On the other end of the spectrum is Dale Fife's THE SECRET PLACE--Passionately Pursing His Presence. He relates the various journeys he went on with the Lord in his prayer times. In an early chapter, as he was being taken to various spots in the world by angels, I wondered, "Who had the courage to publish this?" Whitaker House, of course.
The fulcrum between these two ends is a small book THEY DARE TO BE DIFFERENT by Anna McPherson. Published by Moody Press, each chapter is a stirring story of someone devoted to Christ. Soon after being converted I looked into going to Moody Bible Institute, but discovered they didn't want anyone speaking in tongues on campus. In the chapter on Moody, he learned about being filled with the Holy Spirit, prayed and had an experience which was so intense that he asked the Lord to "stay his hand." I wonder how Moody Bible Institute got from there to here. Maybe that's what happens when a person becomes an Institute.

THE DANGER OF NOVELS is that if I get hooked, all of life gets put on hold until I finish-the-book. This didn't happen with Carol Shield's THE STONE DIARIES, despite the Pulitzer Prize. It took about a week for me to poke through her slices of life. However, I read Orson Scott Card's THE SONGMASTER in one greedy gulp, going off to bed at 2:00 AM wondering why I do these things. I wrote a story with singing in tongues long before I knew it actually existed...and it looks like Card did the same thing. A powerful book, that is unfortunately out of print. Shannon now has the copy that floated into The Word Shop. The line forms on the left.
Speaking of lines, Joanne decided we need to read THE DA VINCI CODE, so we now have a $3 rental copy making the rounds. It hasn't gotten to me yet. Stay tuned.
An antidote to staying up all night is short stories. I tripped over a complete collection of Dorothy Sayers stories at another used bookstore. How could I resist? Everyone needs a little Wimsey in their life.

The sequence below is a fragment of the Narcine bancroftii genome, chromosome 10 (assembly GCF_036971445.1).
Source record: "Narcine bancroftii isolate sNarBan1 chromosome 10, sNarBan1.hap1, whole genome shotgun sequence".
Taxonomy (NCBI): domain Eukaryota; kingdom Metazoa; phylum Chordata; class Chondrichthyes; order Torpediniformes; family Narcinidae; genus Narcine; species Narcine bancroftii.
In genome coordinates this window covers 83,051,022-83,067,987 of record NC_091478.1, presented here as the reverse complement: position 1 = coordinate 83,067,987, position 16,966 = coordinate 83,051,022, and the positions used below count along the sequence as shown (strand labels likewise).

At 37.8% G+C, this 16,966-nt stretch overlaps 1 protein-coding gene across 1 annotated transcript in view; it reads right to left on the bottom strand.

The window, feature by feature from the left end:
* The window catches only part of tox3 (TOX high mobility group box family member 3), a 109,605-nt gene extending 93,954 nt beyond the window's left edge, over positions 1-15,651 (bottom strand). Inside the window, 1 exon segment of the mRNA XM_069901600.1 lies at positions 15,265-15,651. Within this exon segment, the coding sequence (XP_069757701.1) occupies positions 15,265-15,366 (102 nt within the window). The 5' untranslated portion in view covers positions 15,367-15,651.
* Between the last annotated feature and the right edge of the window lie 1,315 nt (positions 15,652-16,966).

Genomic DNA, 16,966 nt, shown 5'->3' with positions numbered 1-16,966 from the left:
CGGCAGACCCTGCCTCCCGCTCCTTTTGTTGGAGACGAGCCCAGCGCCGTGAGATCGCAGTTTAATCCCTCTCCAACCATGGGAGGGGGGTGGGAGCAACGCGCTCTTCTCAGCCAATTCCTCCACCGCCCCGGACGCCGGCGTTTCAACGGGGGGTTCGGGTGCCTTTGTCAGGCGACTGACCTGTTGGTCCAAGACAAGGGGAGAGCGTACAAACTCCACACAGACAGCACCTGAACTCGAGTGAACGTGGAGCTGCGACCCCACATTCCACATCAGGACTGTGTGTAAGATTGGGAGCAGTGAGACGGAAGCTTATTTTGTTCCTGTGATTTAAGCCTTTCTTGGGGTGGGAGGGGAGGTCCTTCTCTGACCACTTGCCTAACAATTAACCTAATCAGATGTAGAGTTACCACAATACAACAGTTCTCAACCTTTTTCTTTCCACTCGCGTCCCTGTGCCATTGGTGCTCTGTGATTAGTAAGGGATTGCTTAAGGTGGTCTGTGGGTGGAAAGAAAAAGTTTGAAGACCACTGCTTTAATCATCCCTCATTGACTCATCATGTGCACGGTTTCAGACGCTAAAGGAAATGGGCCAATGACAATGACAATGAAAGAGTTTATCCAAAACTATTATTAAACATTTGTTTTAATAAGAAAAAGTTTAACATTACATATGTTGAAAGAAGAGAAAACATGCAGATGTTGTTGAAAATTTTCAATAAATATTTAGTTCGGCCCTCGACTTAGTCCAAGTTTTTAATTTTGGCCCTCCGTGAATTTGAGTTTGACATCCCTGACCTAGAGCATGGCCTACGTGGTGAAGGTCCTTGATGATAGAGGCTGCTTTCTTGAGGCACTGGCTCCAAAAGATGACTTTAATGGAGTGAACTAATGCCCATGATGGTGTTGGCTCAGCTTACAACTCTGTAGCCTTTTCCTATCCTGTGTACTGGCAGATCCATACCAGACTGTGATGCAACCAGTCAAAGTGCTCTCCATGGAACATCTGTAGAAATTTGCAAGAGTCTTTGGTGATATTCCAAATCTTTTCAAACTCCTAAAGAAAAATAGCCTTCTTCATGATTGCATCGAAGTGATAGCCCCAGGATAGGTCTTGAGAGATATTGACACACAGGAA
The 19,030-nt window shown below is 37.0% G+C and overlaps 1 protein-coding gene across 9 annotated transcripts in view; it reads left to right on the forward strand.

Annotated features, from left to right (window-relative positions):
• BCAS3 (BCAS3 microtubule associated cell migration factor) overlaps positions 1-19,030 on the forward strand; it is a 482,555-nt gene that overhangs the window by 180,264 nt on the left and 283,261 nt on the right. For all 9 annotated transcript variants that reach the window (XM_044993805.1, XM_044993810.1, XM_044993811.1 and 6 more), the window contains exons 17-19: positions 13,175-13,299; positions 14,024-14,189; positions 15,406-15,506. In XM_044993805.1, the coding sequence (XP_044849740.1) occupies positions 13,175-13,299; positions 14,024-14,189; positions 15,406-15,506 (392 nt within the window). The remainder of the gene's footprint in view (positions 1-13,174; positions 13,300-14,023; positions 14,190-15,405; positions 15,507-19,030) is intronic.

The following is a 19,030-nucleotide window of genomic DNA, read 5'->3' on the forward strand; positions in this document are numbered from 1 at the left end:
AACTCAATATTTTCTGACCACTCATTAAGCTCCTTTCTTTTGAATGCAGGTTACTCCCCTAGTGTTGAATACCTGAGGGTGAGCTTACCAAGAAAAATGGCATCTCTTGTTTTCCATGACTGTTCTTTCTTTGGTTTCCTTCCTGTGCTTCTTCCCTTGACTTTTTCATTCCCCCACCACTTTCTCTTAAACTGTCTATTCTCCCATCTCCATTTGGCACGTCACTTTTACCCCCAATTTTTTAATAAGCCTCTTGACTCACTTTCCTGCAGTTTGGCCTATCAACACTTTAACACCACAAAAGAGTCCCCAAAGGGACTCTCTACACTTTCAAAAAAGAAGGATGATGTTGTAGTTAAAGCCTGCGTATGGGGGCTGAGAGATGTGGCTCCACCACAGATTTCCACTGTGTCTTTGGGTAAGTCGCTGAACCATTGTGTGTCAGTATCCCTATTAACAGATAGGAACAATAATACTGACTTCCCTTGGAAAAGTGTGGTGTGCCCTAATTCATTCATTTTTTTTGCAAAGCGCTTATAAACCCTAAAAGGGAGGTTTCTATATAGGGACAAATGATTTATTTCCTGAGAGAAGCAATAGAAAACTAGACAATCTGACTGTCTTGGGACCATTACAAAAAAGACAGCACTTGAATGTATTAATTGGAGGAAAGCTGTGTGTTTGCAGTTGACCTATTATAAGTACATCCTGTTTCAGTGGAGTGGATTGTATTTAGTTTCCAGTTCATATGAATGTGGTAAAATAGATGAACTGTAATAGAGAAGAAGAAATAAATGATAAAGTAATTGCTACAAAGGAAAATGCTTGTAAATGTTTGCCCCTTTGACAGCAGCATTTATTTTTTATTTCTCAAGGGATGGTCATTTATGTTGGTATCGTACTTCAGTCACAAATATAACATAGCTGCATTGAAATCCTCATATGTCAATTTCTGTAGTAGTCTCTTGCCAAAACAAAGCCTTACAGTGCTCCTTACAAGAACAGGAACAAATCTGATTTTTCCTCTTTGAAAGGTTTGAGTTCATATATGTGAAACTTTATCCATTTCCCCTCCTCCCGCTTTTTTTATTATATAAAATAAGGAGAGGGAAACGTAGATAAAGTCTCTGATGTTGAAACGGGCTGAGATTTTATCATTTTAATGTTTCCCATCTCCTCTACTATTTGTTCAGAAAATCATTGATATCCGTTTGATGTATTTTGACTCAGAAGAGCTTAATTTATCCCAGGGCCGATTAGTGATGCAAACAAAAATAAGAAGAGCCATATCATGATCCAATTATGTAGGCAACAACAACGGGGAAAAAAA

At the same used bookstore (I shouldn't go in these places) I bumped into Wallace Stegner's ON TEACHING AND WRITING FICTION, which someone very kindly left out of place, right under my nose. I'm now two chapters into it and if I didn't know the Lord, I'd call it a religious experience. Literature and writing and the heart of the writer all wrapped in wonderful prose. Frustration and hope, grand ideas, desire and the sheer joy of language foment into wordless prayer bubbles that rise from my heart and pop on the sharp realities of things-to-do.
Meanwhile, the First Tuesday Writer's Group is still meeting on (yup!) the first Tuesdays at 7:15. And the short story class has almost come to an end with several great little stories in the can (as the movie makers would say). I'm contemplating the next creative class: Illustrated journals? A morning's work with artists and writers? Twelve weeks with Cameron's WALKING IN THIS WORLD?

Our third Tuesday Author's night is a Christmas Party this month. This week. Tomorrow! 7:00 to 9:00. Hope you can come. We'll raffle off our most stupendous Gift basket and you can choose out a book to take home. Come and schmooze with us.

A lovely thing about Christmas is that it's compulsory, like a thunderstorm, and we all go through it together. -Garrison Keillor

Up with your hearts!

Alliee +